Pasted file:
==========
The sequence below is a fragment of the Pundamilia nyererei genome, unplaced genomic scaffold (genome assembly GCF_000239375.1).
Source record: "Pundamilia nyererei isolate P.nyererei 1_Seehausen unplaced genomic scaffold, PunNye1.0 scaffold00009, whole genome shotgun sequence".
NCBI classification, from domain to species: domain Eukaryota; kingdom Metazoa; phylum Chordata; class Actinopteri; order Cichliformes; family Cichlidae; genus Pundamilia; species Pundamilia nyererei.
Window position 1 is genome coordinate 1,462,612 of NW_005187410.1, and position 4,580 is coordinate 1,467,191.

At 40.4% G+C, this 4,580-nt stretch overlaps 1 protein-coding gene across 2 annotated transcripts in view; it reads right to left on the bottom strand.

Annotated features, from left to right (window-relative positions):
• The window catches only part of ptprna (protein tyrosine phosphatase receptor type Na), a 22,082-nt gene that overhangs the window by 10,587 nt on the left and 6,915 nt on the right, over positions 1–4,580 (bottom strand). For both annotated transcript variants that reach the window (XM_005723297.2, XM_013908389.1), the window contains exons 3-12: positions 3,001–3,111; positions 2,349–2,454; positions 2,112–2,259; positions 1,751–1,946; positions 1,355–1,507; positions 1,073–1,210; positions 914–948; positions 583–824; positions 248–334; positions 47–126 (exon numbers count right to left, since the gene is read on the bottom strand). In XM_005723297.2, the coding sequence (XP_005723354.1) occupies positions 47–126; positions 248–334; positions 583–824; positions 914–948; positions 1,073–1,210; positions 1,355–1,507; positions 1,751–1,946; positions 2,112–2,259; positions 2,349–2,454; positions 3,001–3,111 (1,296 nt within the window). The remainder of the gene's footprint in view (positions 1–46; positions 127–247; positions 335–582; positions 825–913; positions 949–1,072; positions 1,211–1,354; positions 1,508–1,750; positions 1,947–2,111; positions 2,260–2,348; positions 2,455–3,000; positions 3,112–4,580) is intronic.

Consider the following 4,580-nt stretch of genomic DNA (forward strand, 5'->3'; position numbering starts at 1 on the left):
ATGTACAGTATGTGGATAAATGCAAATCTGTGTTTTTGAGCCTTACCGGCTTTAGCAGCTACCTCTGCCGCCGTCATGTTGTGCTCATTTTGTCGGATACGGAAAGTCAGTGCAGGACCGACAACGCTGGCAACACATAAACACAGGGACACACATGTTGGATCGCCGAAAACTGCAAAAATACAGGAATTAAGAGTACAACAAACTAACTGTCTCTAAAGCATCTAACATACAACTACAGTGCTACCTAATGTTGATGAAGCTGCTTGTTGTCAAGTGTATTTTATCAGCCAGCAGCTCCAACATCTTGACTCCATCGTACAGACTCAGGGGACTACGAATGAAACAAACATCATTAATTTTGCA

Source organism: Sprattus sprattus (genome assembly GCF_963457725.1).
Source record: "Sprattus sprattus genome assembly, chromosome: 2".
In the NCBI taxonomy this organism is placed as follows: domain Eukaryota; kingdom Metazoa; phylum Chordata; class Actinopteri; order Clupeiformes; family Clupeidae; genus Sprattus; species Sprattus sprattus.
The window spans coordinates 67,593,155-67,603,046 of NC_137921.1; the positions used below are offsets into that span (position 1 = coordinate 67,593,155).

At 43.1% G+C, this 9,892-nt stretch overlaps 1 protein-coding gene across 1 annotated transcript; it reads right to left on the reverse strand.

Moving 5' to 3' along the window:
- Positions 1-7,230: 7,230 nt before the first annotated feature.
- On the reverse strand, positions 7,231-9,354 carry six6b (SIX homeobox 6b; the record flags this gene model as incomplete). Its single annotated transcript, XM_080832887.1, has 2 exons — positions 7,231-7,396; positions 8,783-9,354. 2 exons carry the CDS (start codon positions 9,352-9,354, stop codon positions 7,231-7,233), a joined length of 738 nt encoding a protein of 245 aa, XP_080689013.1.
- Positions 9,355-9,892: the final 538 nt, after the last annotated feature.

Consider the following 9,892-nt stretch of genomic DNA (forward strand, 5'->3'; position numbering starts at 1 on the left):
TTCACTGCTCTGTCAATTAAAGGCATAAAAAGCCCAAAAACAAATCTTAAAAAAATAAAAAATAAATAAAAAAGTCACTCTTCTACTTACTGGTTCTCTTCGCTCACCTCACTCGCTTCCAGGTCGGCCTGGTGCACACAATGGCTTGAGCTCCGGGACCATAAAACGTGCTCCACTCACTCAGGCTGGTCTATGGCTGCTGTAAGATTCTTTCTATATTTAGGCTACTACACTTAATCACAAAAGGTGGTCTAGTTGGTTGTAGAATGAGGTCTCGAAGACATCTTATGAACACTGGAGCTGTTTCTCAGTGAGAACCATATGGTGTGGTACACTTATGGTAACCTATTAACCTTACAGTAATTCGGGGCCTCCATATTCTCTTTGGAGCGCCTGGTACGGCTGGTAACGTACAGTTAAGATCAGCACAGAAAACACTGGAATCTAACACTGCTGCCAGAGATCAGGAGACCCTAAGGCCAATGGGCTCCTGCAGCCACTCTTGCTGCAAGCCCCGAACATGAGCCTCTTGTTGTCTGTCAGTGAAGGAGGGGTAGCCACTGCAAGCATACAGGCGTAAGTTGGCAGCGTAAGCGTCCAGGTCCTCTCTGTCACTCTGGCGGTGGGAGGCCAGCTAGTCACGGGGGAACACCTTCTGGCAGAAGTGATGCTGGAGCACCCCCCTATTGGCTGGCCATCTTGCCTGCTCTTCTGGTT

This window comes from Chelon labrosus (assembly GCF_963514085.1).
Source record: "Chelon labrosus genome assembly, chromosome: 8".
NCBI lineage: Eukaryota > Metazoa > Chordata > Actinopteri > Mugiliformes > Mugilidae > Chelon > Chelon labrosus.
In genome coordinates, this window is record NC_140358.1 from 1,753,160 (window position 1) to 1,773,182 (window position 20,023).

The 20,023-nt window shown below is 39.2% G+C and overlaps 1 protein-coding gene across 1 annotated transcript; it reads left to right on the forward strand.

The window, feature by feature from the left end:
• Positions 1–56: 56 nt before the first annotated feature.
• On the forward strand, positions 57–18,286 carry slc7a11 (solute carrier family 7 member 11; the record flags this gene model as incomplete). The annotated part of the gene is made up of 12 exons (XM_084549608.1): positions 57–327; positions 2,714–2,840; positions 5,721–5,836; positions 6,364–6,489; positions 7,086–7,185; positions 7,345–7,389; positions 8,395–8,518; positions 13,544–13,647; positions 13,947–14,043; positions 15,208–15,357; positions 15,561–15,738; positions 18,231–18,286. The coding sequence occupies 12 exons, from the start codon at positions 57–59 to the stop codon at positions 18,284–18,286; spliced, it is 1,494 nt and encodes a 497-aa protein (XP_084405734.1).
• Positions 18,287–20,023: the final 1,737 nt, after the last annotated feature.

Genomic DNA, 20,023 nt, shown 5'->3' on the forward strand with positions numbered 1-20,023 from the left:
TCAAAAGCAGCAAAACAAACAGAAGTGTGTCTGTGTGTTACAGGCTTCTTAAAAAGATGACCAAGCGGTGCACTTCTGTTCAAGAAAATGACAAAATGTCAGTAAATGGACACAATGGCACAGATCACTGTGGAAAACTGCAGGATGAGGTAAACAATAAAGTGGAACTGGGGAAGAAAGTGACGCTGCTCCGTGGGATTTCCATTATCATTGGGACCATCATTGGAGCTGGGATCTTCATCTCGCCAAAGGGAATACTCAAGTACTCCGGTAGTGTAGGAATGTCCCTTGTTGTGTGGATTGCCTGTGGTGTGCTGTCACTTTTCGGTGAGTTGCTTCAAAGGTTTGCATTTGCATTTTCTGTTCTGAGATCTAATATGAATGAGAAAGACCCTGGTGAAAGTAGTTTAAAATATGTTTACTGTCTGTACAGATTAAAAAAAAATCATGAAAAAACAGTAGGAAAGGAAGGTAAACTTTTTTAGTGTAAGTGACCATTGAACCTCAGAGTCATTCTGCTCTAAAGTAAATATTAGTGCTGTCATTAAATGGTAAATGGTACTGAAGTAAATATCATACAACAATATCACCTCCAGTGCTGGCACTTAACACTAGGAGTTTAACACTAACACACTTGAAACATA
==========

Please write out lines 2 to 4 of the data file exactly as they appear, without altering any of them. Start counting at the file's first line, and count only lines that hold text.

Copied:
Source record: "Pundamilia nyererei isolate P.nyererei 1_Seehausen unplaced genomic scaffold, PunNye1.0 scaffold00009, whole genome shotgun sequence".
NCBI classification, from domain to species: domain Eukaryota; kingdom Metazoa; phylum Chordata; class Actinopteri; order Cichliformes; family Cichlidae; genus Pundamilia; species Pundamilia nyererei.
Window position 1 is genome coordinate 1,462,612 of NW_005187410.1, and position 4,580 is coordinate 1,467,191.